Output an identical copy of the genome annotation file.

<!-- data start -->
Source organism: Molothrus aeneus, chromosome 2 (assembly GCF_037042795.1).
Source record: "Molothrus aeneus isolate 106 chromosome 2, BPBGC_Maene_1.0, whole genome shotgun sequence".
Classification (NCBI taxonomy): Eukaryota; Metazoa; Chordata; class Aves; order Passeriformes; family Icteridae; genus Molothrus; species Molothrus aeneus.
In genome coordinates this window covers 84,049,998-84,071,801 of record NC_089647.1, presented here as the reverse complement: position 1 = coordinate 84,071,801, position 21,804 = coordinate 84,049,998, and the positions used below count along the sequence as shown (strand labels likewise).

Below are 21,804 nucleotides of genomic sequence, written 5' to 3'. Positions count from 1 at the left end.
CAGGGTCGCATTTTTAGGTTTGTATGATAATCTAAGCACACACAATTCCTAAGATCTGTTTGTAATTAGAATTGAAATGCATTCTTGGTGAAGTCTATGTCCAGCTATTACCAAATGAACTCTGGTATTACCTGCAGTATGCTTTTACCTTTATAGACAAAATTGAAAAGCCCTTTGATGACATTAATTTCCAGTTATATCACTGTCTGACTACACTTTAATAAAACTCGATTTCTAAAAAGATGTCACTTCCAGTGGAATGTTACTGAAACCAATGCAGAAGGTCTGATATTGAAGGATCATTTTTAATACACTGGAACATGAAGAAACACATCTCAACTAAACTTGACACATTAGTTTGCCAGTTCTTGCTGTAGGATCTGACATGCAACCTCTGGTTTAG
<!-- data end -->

Source organism: Molothrus aeneus, chromosome 2 (assembly GCF_037042795.1).
Source record: "Molothrus aeneus isolate 106 chromosome 2, BPBGC_Maene_1.0, whole genome shotgun sequence".
Classification (NCBI taxonomy): Eukaryota; Metazoa; Chordata; class Aves; order Passeriformes; family Icteridae; genus Molothrus; species Molothrus aeneus.
In genome coordinates this window covers 84,049,998-84,071,801 of record NC_089647.1, presented here as the reverse complement: position 1 = coordinate 84,071,801, position 21,804 = coordinate 84,049,998, and the positions used below count along the sequence as shown (strand labels likewise).

Below are 21,804 nucleotides of genomic sequence, written 5' to 3'. Positions count from 1 at the left end.
CAGGGTCGCATTTTTAGGTTTGTATGATAATCTAAGCACACACAATTCCTAAGATCTGTTTGTAATTAGAATTGAAATGCATTCTTGGTGAAGTCTATGTCCAGCTATTACCAAATGAACTCTGGTATTACCTGCAGTATGCTTTTACCTTTATAGACAAAATTGAAAAGCCCTTTGATGACATTAATTTCCAGTTATATCACTGTCTGACTACACTTTAATAAAACTCGATTTCTAAAAAGATGTCACTTCCAGTGGAATGTTACTGAAACCAATGCAGAAGGTCTGATATTGAAGGATCATTTTTAATACACTGGAACATGAAGAAACACATCTCAACTAAACTTGACACATTAGTTTGCCAGTTCTTGCTGTAGGATCTGACATGCAACCTCTGGTTTAG